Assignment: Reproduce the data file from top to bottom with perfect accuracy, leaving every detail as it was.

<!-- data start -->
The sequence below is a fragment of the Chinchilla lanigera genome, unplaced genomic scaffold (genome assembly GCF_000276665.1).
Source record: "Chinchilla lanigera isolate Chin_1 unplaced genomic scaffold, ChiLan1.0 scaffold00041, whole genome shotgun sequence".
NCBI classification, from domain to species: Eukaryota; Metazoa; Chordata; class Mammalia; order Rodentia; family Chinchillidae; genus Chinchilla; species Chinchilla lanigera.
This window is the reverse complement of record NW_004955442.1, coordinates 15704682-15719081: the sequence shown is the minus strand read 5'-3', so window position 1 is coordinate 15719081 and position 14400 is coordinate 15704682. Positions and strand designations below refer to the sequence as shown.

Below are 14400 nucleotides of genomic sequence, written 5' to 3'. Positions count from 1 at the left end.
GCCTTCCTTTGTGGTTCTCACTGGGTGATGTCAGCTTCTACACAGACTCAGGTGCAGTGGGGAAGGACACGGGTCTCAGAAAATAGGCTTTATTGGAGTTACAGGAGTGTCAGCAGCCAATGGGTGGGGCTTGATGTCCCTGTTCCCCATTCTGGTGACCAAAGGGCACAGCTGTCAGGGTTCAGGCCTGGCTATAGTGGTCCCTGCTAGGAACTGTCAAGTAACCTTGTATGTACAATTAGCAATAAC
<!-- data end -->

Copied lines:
The sequence below is a fragment of the Chinchilla lanigera genome, unplaced genomic scaffold (genome assembly GCF_000276665.1).
Source record: "Chinchilla lanigera isolate Chin_1 unplaced genomic scaffold, ChiLan1.0 scaffold00041, whole genome shotgun sequence".
NCBI classification, from domain to species: Eukaryota; Metazoa; Chordata; class Mammalia; order Rodentia; family Chinchillidae; genus Chinchilla; species Chinchilla lanigera.
This window is the reverse complement of record NW_004955442.1, coordinates 15704682-15719081: the sequence shown is the minus strand read 5'-3', so window position 1 is coordinate 15719081 and position 14400 is coordinate 15704682. Positions and strand designations below refer to the sequence as shown.

Below are 14400 nucleotides of genomic sequence, written 5' to 3'. Positions count from 1 at the left end.
GCCTTCCTTTGTGGTTCTCACTGGGTGATGTCAGCTTCTACACAGACTCAGGTGCAGTGGGGAAGGACACGGGTCTCAGAAAATAGGCTTTATTGGAGTTACAGGAGTGTCAGCAGCCAATGGGTGGGGCTTGATGTCCCTGTTCCCCATTCTGGTGACCAAAGGGCACAGCTGTCAGGGTTCAGGCCTGGCTATAGTGGTCCCTGCTAGGAACTGTCAAGTAACCTTGTATGTACAATTAGCAATAAC